We are now more then half way through this compelling work by author Rob Symes. We hope that you are finding it interesting thus far and that you have benefited from the access to the full version of the ebook. We would also like to invite you to come back for more of the insightful chapters in weeks to come. Enjoy the lecture!

“See the whole board.”
President Bartlet, The West Wing

50% of participants believed that “Having done it before” was either unimportant or very unimportant in predicting successful job performance

 200-metre butterfly is pain: lung busting, mind numbing and just plain unnatural. If you ask an average man to perform a 200-metre butterfly it’s important to call an ambulance before you start laughing. Michael Phelps has dominated this pain for a decade. In fact, Phelps has dominated professional swimming.  He won six gold medals at Athens in 2004 and eight gold medals at Beijing in 2008 including seven world records. He would finish London 2012 as the most decorated Olympian of all time with nineteen medals. And right now, as he stands on the starting blocks, staring straight ahead, every pundit, every spectator and most of all Phelps expects only one winner.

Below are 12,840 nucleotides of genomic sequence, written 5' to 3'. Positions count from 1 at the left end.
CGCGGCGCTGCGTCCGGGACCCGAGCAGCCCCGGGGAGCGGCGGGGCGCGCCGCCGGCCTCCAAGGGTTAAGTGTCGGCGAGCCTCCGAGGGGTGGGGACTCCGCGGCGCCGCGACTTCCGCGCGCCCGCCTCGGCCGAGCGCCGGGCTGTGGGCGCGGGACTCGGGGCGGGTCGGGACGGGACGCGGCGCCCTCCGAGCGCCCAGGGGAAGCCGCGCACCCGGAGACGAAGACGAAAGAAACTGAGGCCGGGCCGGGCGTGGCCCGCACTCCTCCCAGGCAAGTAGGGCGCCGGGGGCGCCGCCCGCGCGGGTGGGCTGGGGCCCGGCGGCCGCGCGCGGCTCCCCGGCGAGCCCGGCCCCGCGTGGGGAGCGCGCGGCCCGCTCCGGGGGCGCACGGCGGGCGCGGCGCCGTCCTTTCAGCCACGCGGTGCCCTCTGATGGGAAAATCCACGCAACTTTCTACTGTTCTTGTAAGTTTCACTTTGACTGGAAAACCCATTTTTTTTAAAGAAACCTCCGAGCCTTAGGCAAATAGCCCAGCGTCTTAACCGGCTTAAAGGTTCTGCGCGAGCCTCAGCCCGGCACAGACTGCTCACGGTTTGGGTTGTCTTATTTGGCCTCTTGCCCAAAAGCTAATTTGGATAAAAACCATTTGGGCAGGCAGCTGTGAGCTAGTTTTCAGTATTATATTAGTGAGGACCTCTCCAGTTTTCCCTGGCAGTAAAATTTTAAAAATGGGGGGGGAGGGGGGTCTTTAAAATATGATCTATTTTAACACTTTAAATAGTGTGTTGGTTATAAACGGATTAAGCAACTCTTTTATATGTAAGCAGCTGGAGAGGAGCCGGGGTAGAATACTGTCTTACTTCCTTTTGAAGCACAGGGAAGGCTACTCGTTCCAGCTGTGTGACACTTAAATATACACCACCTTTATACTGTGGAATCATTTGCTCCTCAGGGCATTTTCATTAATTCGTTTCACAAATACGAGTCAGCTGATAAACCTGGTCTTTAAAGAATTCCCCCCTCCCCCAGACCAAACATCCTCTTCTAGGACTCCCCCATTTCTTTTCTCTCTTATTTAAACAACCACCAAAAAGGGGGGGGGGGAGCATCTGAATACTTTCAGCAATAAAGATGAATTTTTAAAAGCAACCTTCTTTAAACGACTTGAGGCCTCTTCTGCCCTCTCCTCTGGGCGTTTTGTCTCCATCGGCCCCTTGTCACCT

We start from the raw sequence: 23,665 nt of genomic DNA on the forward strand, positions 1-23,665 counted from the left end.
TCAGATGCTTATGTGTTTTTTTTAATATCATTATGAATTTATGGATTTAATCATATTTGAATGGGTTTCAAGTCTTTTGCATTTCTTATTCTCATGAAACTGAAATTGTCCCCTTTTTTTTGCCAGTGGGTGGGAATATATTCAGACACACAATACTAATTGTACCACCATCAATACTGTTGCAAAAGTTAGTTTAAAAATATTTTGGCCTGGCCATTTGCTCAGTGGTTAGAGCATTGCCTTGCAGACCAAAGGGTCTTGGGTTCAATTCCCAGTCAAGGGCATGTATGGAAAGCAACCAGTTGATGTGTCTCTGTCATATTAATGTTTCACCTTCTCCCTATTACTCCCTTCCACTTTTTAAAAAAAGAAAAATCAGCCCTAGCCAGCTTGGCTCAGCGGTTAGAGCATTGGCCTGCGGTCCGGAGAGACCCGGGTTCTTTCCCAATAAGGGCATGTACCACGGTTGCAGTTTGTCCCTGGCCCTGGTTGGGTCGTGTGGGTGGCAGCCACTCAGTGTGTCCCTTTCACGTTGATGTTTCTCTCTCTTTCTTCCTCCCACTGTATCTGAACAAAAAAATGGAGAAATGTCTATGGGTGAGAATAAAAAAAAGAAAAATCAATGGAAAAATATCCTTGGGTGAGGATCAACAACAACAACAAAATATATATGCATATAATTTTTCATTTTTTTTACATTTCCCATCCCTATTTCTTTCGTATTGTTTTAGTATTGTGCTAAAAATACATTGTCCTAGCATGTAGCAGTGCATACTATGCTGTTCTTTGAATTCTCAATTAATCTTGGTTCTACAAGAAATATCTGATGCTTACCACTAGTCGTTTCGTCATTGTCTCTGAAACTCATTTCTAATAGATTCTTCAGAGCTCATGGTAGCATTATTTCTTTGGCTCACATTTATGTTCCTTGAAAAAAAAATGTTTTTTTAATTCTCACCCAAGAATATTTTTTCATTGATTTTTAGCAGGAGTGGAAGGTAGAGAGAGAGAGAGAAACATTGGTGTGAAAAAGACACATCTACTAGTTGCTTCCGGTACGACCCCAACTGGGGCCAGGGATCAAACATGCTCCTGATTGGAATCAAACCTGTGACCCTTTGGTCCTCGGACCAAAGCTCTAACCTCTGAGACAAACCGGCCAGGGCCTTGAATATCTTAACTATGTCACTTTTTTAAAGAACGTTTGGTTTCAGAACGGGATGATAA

With three metres to go, the indomitable Phelps who had led the race throughout, faltered. His stroke grew ragged and a hitherto unheralded South African, Chad Le Clos snuck by to beat him by less than a tenth of a second. The most experienced, most decorated, most successful swimmer of all time had lost.

 Upsets are everywhere. Yet business failures are rarely so public or dramatic as Phelps’s. However, nearly 66% of companies on the Fortune 100 list in 1990 are not on the list some twenty-odd years later.

Success is rare, sustained success is rarer and success in perpetuity is nonexistent.